In early 2019, “James”, a British healthcare analyst, received an unsolicited approach from a recruiter online. Such approaches are not uncommon in the sector, but this particular invite piqued James’ interest; it came from a senior employee working in the London office of the US data analysis firm Palantir.
Launched by the Paypal co-founder and early Facebook investor Peter Thiel in 2003, Palantir has earned a reputation in its 17-year history for carrying out lucrative but contentious public sector work in the US, from developing “predictive policing” systems to building battlefield software. Over the last decade, the company has also expanded its work overseas, securing £39m in deals with the UK government alone. Propelled by this growth, its London office, set among the advertising agencies and film production companies on Soho Square, has become its largest globally.
But while the company has hired large numbers of UK-based engineers away from US tech giants such as Microsoft, Google and Amazon, it appears to have had a notable shortage of British expertise in one of the sectors for which its data analysis software may be most disruptive: healthcare.
According to emails seen by the New Statesman, the company was seeking to resolve a shortage of UK-based healthcare experts when it contacted James last year. An interview question posted by a candidate on the jobs site GlassDoor suggests the company has been exploring how it could work in the British healthcare sector for nearly two years.
Despite this long-running recruitment strategy, the company has not yet been able to replicate its success in bidding for defence contracts with the NHS. Procurement data analysed by the New Statesman shows it hasn’t won any paid work with the health service. But when Boris Johnson and his most senior adviser, Dominic Cummings, invited representatives of a number of US tech giants into Downing Street in early March, Palantir was among them.
Why was a company with no prior experience of working in British healthcare asked to help formulate the UK’s response to the biggest health crisis in the history of the NHS?
Accounts vary as to how Palantir was enlisted to work on the Covid-19 Data Store, the project to predict and manage the demands of the pandemic on NHS resources, which is also being supported by Amazon, Google and Microsoft.
In March, the Economist reported that the introduction may have been brokered by Faculty, an AI company based in London that is also working on the project. A former Faculty employee, Ben Warner, worked with Cummings on the Vote Leave campaign and is now an adviser on data science to Downing Street. Warner was named in April by the Guardian as one of two political advisers who attended meetings of the government’s Scientific Advisory Group for Emergencies (SAGE). The other was Cummings.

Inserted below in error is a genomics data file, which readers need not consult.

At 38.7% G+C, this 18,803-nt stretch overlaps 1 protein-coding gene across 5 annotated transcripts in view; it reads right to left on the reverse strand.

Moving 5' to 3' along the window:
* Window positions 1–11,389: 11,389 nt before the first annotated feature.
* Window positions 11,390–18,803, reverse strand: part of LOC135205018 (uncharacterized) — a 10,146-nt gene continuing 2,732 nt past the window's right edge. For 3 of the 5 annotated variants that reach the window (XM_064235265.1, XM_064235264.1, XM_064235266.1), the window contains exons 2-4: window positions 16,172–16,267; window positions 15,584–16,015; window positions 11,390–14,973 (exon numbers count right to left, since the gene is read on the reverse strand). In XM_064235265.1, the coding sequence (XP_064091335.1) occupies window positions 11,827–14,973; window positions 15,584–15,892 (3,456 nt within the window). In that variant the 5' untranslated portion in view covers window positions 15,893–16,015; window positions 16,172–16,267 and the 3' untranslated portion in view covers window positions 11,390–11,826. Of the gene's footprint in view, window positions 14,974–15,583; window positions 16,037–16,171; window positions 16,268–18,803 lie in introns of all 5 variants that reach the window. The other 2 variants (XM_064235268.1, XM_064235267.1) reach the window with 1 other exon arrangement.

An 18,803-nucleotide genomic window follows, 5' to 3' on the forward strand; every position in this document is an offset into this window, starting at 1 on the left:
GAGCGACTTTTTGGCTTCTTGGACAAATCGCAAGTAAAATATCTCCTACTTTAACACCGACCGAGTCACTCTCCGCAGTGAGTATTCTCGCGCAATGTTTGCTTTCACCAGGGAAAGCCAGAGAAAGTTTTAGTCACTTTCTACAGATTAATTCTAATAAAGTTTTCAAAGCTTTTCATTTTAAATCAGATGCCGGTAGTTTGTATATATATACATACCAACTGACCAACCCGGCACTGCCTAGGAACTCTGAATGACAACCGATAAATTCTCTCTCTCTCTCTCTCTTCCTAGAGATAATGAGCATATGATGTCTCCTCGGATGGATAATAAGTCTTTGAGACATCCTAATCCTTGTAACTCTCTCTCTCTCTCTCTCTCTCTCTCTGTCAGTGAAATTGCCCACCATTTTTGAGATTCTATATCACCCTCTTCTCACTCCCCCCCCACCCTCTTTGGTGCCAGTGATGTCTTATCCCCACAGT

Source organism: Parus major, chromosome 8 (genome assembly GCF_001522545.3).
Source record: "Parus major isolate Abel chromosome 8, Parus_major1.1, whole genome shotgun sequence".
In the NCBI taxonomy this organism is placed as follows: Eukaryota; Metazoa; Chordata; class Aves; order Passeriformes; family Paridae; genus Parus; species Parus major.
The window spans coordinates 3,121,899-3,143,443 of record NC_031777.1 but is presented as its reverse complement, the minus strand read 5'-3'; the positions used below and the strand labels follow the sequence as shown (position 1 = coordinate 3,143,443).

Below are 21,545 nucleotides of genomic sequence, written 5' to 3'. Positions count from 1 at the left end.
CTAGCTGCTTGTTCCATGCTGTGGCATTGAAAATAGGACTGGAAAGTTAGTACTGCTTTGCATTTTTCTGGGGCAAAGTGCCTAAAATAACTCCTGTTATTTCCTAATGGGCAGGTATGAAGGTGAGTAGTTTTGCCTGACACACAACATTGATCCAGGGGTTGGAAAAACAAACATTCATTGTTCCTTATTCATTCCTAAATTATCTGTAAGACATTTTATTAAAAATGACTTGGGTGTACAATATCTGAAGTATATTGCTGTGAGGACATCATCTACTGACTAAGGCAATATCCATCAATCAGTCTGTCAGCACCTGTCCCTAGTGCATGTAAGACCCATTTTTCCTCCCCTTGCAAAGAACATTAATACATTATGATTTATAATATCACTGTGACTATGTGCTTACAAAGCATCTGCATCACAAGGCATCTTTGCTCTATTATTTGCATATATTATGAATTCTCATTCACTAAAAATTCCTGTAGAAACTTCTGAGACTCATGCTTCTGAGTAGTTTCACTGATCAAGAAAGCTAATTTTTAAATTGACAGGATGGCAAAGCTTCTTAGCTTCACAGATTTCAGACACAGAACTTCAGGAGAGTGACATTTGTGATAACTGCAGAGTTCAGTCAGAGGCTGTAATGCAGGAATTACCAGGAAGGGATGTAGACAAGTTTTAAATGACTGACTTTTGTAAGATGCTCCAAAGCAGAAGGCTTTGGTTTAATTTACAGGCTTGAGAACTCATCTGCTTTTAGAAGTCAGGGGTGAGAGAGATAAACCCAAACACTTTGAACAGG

The contract didn’t go to competitive tender, but two sources close to the project denied that Faculty brokered Palantir’s introduction to Downing Street, noting that the companies haven’t worked together until now. Palantir, the sources said, has its own contacts within central government, having worked for various Whitehall departments over the last decade. One source also denied that the company has met with Dominic Cummings.
Nevertheless, the chief adviser, who led the call for tech resources, is a long-time admirer of Palantir and its controversial founder, Peter Thiel. And, as OpenDemocracy reported this week, Cummings’ ally Michael Gove held a one-on-one meeting with Palantir’s representatives in September 2019, around the time its executives were invited to a meeting with other tech firms to discuss healthcare data with the Health Secretary, Matt Hancock.
In the autumn of 2015, just under a year before the Brexit referendum, Dominic Cummings met with Christopher Wylie, a political strategist who is now best known as the whistleblower who helped expose the Cambridge Analytica scandal. In his memoir Mindf*ck, Wylie recalls the meeting. “Cummings wanted to talk about identity, about psychology, about history, and, indeed, about AI,” Wylie writes. “And then he mentioned Renaissance Technologies, the hedge fund set up Robert Mercer. Cummings had obviously read up on Cambridge Analytica, and he asked a lot of questions about how the firm worked. He was interested in creating what he called “the Palantir of politics” – a term I shuddered at.”
Cummings cites Thiel, who serves as Palantir’s chairman, several times on his blog, calling him a “legendary venture capitalist”.
Thiel is a billionaire, a member of the Facebook’s board of directors, and an outlier in Silicon Valley. In 2016 he became the most high-profile figure in the tech industry to endorse Donald Trump’s presidential bid. Two years later, he said Trump had been “relatively successful” and that he would back him again in 2020.